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The Dinner Check

Jensen surveyed the restaurant. Saturdays were normally busy but tonight they had some unexpected guests. He had not only seen the movie star and his entourage enter the restaurant, but had heard the staff whispering in the back. Professionalism was one of the traits his father had stressed when he ran the restaurant and had drilled that into his son from the time he was a busboy until the day he retired, six months ago. It had paid off since the only gawking and murmuring, at least from the employees, had been behind the kitchen door. As far as Jensen was concerned, the celebrity was just another patron who deserved the same respect as his other guests.

Very few famous people came to Newcross. They all stayed in the resort town about an hour's drive away. He'd once heard his father mention a hall of fame football player who dined there back when Jensen was a toddler. However, tonight the room was full of locals except for the actor and his party of six.

The restaurant was the nicest in the small town. Crisp white linen table cloths, crystal vases with fresh flowers, charger plates that changed color with the season, and silverware arranged in the proper order atop a clean white napkin greeted patrons. It looked high end but wasn't so lofty that the average local family couldn't afford to dine. 'Good food, pleasant atmosphere, and reasonable prices,' were some of the other virtues his father had preached.

As manager Jensen not only supervised the staff but made the rounds at the tables chatting with townsfolk and discovering the origins of the occasional tourist. He had inherited many traits from his father and everyone enjoyed coming to a restaurant where they were always made to feel welcome and appreciated.

He waited to approach the celebrity's table until their meal was over. If there had been any problems or complaints the staff would have consulted him immediately and since no one had, he was merely dropping off the check and thanking them for their patronage.

"How was your meal this evening?" Jensen addressed the movie star directly.

"Excellent," replied the man, enthusiastically. "Top quality food."

Jensen smiled. The recipes had been in his family for generations. Nothing too fancy, but good wholesome food presented well. 'If people wanted sloppy looking food on spotted tablecloths they could just as well stay home,' had been another of his father's frequent comments to the staff.

"I'm glad you enjoyed it. We pride ourselves on using fresh, local ingredients. Thank you for coming this evening," was all Jensen said as he discreetly placed the folder containing the check on the table. He was only two steps away when he felt a hand on his shoulder.

"You have a really nice restaurant here," the star said as Jensen turned to face him.

"Thank you."

"You, uh, do know who I am," said the man in something near a whisper.

"Oh, yes, sir. I've seen several of your movies. You're a very talented actor."

The man smiled and nodded. "Most places, well," he produced the folder, "they kind of overlook this sort of thing. It's good publicity and all, you know."

Jensen smiled warmly and the man smiled in return, probably assuming they had come to an understanding. Instead, still smiling, Jensen asked, "Sir, how much did you make on your last movie?"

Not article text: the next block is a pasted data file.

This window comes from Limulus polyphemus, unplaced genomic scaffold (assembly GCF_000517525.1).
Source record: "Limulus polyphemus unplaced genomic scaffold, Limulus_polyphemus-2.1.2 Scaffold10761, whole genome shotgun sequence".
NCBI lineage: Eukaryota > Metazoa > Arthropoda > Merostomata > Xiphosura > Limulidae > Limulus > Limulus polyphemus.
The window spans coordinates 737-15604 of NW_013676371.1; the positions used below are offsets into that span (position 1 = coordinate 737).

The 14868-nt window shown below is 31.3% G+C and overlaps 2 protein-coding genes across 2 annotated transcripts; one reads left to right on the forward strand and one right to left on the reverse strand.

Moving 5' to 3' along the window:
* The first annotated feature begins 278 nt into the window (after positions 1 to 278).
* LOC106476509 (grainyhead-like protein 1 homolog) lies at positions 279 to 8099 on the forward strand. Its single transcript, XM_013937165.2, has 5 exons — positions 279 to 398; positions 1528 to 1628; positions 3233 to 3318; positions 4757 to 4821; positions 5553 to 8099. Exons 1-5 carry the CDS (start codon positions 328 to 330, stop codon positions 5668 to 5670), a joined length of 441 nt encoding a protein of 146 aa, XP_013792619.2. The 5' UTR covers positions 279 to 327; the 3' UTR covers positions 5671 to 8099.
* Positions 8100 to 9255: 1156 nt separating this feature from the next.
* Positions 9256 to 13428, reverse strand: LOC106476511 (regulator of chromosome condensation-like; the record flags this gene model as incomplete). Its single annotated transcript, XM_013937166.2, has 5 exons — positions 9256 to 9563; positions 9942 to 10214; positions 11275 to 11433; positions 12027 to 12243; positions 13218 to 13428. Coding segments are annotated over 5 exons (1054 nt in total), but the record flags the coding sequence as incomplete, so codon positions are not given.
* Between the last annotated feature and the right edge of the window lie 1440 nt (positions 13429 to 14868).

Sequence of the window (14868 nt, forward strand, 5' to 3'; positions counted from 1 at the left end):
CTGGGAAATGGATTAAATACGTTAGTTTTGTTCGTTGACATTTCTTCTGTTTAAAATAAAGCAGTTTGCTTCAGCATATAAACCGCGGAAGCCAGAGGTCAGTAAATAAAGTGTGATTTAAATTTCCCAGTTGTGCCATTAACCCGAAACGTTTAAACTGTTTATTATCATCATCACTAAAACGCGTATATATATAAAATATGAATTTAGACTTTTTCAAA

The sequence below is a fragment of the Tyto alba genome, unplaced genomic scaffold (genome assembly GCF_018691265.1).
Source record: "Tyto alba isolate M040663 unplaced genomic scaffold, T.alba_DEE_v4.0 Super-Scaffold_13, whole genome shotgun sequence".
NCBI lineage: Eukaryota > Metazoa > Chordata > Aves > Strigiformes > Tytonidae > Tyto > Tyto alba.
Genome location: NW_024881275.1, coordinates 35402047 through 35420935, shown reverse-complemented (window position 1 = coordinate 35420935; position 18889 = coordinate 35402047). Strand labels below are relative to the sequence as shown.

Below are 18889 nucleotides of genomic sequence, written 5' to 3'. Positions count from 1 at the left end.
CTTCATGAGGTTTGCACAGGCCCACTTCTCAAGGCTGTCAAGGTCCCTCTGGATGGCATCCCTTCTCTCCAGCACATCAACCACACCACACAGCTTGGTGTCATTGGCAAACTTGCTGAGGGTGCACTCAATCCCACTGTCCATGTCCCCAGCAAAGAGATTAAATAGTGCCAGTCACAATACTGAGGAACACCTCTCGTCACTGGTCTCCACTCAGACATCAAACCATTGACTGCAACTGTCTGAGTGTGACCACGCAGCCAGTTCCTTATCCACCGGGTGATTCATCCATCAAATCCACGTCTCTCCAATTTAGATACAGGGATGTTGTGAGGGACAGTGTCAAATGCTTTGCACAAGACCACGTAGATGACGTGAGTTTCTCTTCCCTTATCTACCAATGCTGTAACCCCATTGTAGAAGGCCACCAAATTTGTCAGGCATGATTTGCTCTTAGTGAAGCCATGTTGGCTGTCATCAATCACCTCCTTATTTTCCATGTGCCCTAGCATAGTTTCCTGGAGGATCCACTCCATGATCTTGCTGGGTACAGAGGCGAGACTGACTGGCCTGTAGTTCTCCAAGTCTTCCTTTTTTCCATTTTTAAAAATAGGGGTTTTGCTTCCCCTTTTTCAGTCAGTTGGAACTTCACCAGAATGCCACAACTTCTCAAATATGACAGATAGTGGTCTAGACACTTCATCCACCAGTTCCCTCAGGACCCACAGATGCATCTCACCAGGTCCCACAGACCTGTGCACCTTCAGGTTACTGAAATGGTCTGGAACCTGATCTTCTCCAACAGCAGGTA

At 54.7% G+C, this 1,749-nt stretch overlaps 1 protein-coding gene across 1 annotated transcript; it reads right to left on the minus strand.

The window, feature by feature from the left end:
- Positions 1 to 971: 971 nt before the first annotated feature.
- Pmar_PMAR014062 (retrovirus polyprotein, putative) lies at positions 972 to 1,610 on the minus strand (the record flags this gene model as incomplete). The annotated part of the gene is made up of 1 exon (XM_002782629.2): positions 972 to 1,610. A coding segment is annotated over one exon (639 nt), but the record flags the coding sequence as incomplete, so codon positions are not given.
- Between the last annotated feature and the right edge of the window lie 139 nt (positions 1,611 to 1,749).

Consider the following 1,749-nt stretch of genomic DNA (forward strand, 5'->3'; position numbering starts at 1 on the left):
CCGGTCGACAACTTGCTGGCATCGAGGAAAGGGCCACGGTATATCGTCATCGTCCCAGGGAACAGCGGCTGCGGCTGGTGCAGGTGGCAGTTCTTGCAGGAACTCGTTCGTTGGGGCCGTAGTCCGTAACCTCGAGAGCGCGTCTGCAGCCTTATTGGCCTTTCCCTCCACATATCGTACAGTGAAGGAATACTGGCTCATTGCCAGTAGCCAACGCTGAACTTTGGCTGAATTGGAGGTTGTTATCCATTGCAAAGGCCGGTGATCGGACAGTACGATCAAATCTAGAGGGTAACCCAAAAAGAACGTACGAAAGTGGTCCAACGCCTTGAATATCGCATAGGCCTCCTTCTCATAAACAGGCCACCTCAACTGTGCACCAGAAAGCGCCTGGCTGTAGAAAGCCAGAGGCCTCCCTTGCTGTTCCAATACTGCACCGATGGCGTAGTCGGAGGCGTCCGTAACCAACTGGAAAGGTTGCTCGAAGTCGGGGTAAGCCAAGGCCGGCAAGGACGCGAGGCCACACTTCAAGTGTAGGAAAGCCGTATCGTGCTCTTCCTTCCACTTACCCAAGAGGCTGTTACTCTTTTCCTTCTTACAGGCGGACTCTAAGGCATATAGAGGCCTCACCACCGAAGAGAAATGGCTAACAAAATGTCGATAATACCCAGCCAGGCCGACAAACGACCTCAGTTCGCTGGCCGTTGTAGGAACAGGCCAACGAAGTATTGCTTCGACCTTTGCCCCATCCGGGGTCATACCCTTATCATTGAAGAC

He was rewarded with raised eyebrows. Jensen didn't really care about the answer, nor was he against a gratis meal now and then. 'It was good for business,' his father had told him. However, when they did provide complimentary meals, it was usually for a good cause.

"See that couple over there in the corner," he said to the man in a low voice. "It's their 30th anniversary. He asked her to marry him in this restaurant and they've been coming here on this day every year since." They both glanced over at the couple who were laughing and enjoying themselves. "This time, though, that's water in those wine glasses and their meal consisted of an entrée that they split and the dessert you see them sharing. You see, she was diagnosed with breast cancer about two years ago. It was a pretty bad case and the insurance company wouldn't cover most of the experimental procedures. The good news is the treatments were successful. The bad news is they had to sell their home to pay the medical bills."

You'd never know by looking at the couple that they had gone through such difficulties. They gazed lovingly as they spooned bites of the chocolate mousse into each other's mouth, savoring each smooth, delicious bite.

"It was an extravagance for them to come here tonight, but the husband insisted," Jensen continued. "They had been dining here every year for their anniversary and even if wasn't entirely conventional, that didn't mean they shouldn't celebrate such a momentous occasion in the same place they had for so many years." Jensen had already offered them the additional meal and dessert, but they had politely refused. They knew he had sent more than a few meals to the house while she was undergoing treatment.

Jensen turned back and looked the man in the eye, "I really do appreciate your patronage and am glad you enjoyed our food; but whose check do you really think I should comp tonight?"

The celebrity smiled warmly this time and nodded. He patted Jensen on the shoulder then reached into his breast pocket and handed him a credit card. "Put theirs on my tab too," he said. "And throw in a bottle of your best wine." As he was about to walk away he turned and added, "Oh, by the way, it was ten million."

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